What Is a Casino?


A casino is an establishment for gambling. It may also be known as a gaming house or a gambling hall. Casinos are found in many cities around the world and are often combined with hotels, restaurants, retail shops, cruise ships, and other tourist attractions. They can be very large or small, and many have a distinctive architecture.

Many casino games are based on chance, although some have elements of skill. Casinos are operated by a variety of companies, including private owners, public corporations, and Native American tribes. They are legal in some jurisdictions and illegal in others. Some casinos are devoted to specific games, such as poker or blackjack, while others offer a wide range of casino games and are known as resort casinos.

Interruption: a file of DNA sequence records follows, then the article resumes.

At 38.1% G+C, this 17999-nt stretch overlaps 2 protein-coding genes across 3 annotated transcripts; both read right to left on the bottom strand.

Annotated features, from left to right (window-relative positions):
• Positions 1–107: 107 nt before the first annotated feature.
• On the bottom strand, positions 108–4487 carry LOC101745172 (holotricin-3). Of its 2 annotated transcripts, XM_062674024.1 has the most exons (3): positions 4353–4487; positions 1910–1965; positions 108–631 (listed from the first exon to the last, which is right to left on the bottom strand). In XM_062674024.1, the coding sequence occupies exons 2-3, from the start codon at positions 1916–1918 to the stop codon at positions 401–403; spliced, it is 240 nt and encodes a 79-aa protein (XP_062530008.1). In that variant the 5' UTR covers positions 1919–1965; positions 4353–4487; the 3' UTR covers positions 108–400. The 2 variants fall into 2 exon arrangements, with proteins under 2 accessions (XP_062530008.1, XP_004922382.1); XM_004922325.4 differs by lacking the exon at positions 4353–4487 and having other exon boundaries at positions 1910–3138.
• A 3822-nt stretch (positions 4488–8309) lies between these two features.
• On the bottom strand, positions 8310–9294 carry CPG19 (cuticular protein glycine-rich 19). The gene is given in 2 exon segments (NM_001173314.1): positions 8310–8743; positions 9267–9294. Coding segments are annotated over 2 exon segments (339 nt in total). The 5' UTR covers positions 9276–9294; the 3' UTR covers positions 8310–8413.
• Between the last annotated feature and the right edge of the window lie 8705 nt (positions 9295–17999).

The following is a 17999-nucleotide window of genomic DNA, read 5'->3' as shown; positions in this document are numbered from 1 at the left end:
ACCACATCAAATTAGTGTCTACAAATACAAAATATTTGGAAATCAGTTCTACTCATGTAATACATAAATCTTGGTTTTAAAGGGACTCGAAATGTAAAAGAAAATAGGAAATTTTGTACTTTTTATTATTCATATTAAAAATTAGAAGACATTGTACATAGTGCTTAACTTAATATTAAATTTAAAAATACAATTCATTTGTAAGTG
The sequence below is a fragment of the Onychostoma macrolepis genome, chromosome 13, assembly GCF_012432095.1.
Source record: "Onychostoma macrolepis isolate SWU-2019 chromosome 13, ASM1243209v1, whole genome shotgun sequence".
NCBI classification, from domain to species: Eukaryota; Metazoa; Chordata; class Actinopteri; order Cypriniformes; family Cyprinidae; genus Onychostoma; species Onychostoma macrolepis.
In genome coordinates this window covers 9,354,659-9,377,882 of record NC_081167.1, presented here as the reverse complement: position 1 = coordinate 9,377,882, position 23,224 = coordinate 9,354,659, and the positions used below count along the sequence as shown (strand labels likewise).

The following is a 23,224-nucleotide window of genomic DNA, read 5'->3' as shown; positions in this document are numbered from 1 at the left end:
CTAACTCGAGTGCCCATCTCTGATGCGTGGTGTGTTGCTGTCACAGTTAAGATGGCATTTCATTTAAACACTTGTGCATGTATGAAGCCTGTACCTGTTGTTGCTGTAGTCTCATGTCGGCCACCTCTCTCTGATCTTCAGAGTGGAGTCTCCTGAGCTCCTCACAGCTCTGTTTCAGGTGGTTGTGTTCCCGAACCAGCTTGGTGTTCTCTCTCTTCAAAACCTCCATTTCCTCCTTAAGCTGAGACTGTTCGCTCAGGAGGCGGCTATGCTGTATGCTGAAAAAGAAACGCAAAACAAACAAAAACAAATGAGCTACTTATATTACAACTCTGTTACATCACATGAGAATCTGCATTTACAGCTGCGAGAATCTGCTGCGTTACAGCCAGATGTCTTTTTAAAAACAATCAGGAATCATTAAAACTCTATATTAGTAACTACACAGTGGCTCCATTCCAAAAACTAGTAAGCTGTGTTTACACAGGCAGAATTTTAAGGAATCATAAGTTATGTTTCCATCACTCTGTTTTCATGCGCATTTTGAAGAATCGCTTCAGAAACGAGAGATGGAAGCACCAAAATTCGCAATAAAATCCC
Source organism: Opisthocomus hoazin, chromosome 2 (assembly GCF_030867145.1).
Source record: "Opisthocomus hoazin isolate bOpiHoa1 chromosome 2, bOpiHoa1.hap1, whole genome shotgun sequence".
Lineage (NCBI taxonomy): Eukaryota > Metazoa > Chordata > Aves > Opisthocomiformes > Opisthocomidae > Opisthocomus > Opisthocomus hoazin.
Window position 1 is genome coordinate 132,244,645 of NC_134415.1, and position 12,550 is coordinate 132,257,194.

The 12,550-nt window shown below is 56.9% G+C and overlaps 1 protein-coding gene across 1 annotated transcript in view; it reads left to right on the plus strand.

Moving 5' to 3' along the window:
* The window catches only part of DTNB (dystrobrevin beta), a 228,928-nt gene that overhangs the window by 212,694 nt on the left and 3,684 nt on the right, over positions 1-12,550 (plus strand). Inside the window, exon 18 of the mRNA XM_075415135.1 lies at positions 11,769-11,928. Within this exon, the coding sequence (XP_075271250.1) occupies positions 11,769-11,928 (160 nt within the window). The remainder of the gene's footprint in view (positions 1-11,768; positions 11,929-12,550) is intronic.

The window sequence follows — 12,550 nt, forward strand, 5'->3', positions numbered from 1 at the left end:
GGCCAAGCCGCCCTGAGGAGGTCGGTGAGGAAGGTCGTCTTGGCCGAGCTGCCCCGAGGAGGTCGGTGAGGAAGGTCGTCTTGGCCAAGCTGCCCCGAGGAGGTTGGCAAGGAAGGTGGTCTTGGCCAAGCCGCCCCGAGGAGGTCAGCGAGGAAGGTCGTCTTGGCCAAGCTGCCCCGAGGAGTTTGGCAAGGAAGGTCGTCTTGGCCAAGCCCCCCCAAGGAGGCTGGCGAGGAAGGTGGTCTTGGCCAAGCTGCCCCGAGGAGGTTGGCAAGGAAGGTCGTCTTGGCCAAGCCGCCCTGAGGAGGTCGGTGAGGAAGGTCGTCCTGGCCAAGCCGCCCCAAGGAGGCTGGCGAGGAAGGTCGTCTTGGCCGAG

Most modern casinos have a complex security system. These include an eye-in-the-sky surveillance system with cameras watching every table, doorway, and window. This system is controlled by security personnel in a separate room filled with banks of security monitors. These systems can be adjusted to focus on suspicious patrons or to track the movements of particular players. Casinos also have rules of conduct and behavior, including the requirement that all players keep their cards visible at all times.

In the United States, most casino gambling takes place in Las Vegas and Atlantic City. Other major gambling centers are located in Chicago, New Orleans, and Puerto Rico. Many American Indian reservations have casinos, which are exempt from state antigambling laws. During the 1970s, Las Vegas casinos promoted themselves as destination casinos by offering heavily discounted travel packages and comps such as free hotel rooms, meals, and show tickets.